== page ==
2017 Toyota Tundra review with video

The Basics:
Base Price: $30,675
As tested: $60,025 (CrewMax TRD Pro)
Average fuel economy over our week of testing: 15.9 L/100 kms (14 US MPG)
Competition: Dodge Ram, Ford F-150, Nissan Titan, etc.

The Tundra was first launched back in 1999 and in typical Toyota style, you still see many of those first generation trucks reliably humming down the highway to this day. Which is why the Tundra won the Canadian Black book best resale value award for 2017. Fast forward to 2014 and the latest version of this truck was released. And while there are very few changes here for 2017, the Tundra is getting an update for 2018. Details are scant about just how much this truck will change, however. In the meantime, take a look at our video above for a full review of the current Tundra and then scroll through our report card below for our quick list of pros and cons.

Pros:
– Great looks, especially with the heritage front grill in our TRD Pro tester – which is the more hardcore, offroad ready variant of this truck
– Best in class headroom, legroom and hip room makes this truck very comfortable for big and tall drivers
– And the optional CrewMax cab, like we had in our tester, is roomier than a Texas quarter section
– Seat comfort in both rows is really excellent and supportive, too
– Great, smooth power from the 5.7 L V8, which comes standard on all but one trim in Canada. This old school 381 horsepower V8 is a throaty pleasure
– It has a huge 144 litre fuel tank that’s the largest in the class and offers great range despite its rather dismal fuel economy

Cons:
– Cabin noise with the dual exhaust in our TRD Pro trim is loud – which you’ll either really like or really not. But it’s not as irritating as the note that came out of the Tacoma TRD Pro which sounded more like the muffler had been torn off than something you’d actually want
– And while the TRD Pro trim now has blind spot monitoring and rear cross traffic alert standard as of 2017, it is missing quite a number of features for a $60,000 truck: no keyless entry or proximity key, automatic climate control and no Apple CarPlay or Android Auto on the infotainment system
– This truck has a surprisingly poor payload capacity of just 1200 lbs with the CrewMax models. The max is 1770 lbs in the lighter, more basic 4×2 regular cab trim… amazingly, the Tacoma actually has a near comparable maximum payload capacity at up to 1500 lbs.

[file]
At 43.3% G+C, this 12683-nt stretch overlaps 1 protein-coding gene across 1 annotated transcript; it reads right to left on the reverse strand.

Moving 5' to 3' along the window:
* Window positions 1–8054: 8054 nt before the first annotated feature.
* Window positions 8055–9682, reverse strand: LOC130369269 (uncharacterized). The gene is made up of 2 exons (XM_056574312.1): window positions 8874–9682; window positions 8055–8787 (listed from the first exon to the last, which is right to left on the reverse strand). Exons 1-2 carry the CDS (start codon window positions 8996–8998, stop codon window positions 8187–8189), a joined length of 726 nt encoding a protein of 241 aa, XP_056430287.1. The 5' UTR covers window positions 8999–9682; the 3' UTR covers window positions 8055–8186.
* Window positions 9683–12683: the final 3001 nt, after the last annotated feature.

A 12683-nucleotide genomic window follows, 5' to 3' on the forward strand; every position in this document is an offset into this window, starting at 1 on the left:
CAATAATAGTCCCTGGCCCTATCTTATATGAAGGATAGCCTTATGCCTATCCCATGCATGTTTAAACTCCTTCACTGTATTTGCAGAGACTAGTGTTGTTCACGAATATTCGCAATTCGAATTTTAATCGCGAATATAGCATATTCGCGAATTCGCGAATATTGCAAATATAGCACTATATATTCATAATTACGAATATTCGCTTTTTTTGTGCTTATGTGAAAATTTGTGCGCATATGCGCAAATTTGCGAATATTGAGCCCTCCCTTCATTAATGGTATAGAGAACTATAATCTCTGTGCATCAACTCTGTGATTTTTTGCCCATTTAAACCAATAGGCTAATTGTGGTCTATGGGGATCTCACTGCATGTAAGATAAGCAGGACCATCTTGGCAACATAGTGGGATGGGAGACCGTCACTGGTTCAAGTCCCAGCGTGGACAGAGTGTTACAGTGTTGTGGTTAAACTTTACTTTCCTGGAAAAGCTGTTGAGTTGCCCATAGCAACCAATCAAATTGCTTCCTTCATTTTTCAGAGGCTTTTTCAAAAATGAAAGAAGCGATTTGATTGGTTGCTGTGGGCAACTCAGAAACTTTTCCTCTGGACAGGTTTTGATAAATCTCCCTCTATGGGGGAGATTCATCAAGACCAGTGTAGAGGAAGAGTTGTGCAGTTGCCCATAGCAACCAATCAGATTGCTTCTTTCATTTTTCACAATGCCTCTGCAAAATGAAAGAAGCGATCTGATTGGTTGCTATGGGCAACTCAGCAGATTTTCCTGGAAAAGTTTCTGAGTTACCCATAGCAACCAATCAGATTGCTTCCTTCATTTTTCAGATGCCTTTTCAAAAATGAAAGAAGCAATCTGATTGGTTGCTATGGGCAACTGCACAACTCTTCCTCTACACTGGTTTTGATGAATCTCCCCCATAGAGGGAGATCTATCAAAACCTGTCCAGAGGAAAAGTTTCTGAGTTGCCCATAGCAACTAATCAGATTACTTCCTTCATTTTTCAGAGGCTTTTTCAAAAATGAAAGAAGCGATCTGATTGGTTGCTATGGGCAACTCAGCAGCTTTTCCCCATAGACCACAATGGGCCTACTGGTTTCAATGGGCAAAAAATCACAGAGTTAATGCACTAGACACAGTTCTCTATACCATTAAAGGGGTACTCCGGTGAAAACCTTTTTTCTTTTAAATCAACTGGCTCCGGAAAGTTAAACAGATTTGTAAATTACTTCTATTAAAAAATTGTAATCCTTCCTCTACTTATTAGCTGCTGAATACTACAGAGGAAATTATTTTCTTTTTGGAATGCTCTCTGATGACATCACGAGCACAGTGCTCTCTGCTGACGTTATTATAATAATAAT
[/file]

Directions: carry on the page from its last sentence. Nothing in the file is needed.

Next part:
– Meanwhile, towing capacity is around 9800 in the CrewMax (give or take depending on the trim). Or 10,400 in the 4×2 models. Compare that to the F-150 with an Eco-boost engine (and better overall fuel economy) and it can two up to 12,000 lbs and has a payload capacity of up to 3,270 lbs… that payload capacity is nearly twice as good
– Meanwhile, its fuel economy is pretty poor for the segment. We actually saw better efficiency out of the one ton Ford Super Duty were were in a few months back – while Ford and Dodge are offering 8, even 10 speed transmissions in their half tons, we still have a more traditional 6 speed in the Tundra so efficiency just isn’t as solid
– Considering how much safer all vehicles – yes, even trucks – are getting, the Tundra has some pretty low safety scores from the Insurance Institute for Highway Safety. It got a marginal rating for small front overlap collisions, an average rating for roof strength and poor grading for its headlight strength at night
– While the CrewMax cab is great for families, the 5.5 foot box is not very functional. A shorter wheelbase will be better for off roaders but for the daily practicality of a truck, even a pair of skis have to go crossways, it would be nice to have a longer box option with the CrewMax. The less roomy double cab offers a 6.5 ft box and the regular cab offers an 8 ft box
– Unlike the Sierra, the F-150 and the Ram, the floor in the back seat is not flat when the seats flip up, which makes it much less versatile

Family Wheels report card:

Family Wheels driver comfort score: 4/5
Family Wheels interior layout score: 3.5/5
Family Wheels infotainment system score: 3/5
Family Wheels interior noise score: 2.5/5 (68 dB at 100 kms/h)
Family Wheels performance score: 3.5/5
Family Wheels rear passenger score: 5/5 (in the CrewMax cab)
Family Wheels truck bed score: 3/5
Family Wheels fuel economy score: 3.5/5
Family Wheels build quality score: 4/5
Family Wheels value score: 3.5/5

Family Wheels overall score: 35.5/50= 71%

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